As is often the case with Hollywood, the more you watch the more likely you are to accept fiction as truth: a state that generally treats people like property; men that are savage and morally bankrupt seemingly for the pleasure of it; an annoyingly bluish camera tint to lend the picture a depressing, ‘communist’ hue; strange dimly-lit diners full of faux-wood panelling resembling workplace cafeterias that were common 30 years ago…
At one point we see an entire part of Moscow completely computer-generated, seemingly for the sole purpose of inducing a sort of brutalist architectural agoraphobia. The central Teatralnaya Square, where the Bolshoi Theater is situated, looks nothing like the real thing. The creators literally cut chunks out of the city, making it look like we’re in Pyongyang.
Then there’s the behavioral aspect of Russians. One of the latest reductive Western narratives is insinuating that the Soviet Union and Nazi Germany were not so different after all. Without going into the lunacy of such an assertion, let’s just say that the current reality of Vladimir Putin not wanting to play ball with NATO allows American moviemakers to perpetuate such a narrative indefinitely, as though the Soviet Union never went away.
In Red Sparrow, a resurgent and expansionist Russia wants to “once again” stand “at the head of nations” as it triumphs over the ‘decadent’ West. And because Russia is also “Hitler,” the behavior of its inhabitants is depicted as oddly Germanic for the American viewer - cold, often reserved and seemingly merciless.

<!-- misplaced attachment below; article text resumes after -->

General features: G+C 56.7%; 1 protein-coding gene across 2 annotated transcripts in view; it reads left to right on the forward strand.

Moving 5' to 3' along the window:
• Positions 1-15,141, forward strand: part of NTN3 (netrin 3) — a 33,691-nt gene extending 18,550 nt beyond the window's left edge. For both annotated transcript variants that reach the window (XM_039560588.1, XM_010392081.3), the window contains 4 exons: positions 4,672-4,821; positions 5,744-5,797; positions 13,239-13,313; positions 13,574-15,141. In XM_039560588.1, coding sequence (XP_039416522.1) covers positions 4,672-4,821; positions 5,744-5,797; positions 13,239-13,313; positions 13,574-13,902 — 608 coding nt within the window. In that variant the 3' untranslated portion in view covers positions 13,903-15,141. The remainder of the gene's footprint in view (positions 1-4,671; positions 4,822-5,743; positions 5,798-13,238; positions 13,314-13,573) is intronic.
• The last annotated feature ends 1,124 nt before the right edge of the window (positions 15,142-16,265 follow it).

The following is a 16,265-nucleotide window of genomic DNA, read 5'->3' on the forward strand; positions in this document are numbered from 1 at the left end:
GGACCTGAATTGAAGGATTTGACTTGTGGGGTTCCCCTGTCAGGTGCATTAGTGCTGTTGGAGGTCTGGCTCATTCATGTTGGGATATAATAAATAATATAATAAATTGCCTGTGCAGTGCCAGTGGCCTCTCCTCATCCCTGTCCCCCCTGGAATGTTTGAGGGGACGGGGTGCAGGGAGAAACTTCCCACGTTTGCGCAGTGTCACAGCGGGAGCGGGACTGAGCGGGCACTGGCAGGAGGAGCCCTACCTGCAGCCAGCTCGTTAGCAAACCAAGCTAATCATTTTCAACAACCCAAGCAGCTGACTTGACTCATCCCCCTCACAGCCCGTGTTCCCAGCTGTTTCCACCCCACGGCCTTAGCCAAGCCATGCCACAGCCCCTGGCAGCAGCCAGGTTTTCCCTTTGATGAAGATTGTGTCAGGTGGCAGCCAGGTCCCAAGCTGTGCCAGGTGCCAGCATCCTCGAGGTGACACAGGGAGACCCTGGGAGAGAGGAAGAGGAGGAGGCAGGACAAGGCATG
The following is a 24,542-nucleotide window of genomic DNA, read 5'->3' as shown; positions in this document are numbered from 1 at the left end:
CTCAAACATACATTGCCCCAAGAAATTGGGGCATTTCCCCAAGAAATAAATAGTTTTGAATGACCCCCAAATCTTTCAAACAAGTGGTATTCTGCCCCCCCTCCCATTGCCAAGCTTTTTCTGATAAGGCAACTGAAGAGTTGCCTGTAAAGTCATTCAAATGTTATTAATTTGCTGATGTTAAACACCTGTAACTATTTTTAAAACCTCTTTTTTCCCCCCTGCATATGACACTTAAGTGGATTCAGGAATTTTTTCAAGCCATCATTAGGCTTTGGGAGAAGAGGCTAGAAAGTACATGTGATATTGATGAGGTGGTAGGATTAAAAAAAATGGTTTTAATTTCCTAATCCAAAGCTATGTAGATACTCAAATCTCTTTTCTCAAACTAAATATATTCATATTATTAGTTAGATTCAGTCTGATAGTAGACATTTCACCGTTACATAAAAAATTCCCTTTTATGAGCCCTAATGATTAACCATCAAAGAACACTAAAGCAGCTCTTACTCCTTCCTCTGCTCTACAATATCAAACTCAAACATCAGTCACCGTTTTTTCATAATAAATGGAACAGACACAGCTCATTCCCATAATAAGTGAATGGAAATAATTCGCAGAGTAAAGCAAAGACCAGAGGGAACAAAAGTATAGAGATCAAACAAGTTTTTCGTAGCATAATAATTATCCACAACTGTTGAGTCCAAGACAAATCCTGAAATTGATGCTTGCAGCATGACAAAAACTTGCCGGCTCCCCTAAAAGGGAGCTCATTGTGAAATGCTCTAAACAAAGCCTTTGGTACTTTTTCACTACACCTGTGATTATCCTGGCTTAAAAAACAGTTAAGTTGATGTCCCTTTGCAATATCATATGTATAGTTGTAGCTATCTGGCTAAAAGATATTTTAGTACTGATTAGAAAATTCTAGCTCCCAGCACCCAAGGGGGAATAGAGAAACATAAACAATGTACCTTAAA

Enter (British) Charlotte Rampling, who is Dominika’s handler at the ‘sex spy academy.’ Forget her looks for a moment: she acts like a Nazi officer, with a tough veneer and borderline-sadistic delivery of hard truths. At one point she tells Dominika: “your body belongs to the state.” What kind of dystopia is this?
You won’t be asking this question too far into the movie because it becomes apparent quickly that this is how many educated people in the West actually see Russia. But there is a more worrying trend: that this is the only reality people want to see. Because, as soon as a young viewer learns that life isn’t actually so bad here, Russia immediately loses its sex appeal.
If you want another example, just look at how popular the theme of the ‘New East’ has become online. It couldn’t survive without constant references to a country that hasn’t existed for 30 years. Entire websites and photographic projects run on the fumes of the Soviet Union.
For some viewers a false reality is the only way they can continue upholding their delusions. Pull away the veil, and it’s over.
This is a direct quote from a review by The Cut: “Our cultural fascination with Russia is at an all-time high. For me, Red Sparrow scratches a highly specific itch that ‘I need to believe that every Russian is secretly a highly trained spy.’ At the very least, the best revenge for possible collusion is Jennifer Lawrence’s god-awful Russian accent.”
“Vodka, the Bolshoi Theater – and other Russia staples,” reads a very forgiving caption from Meduza, a Russian online news source. The caption I’d go with is, “Rape, tea, soup and desperation.”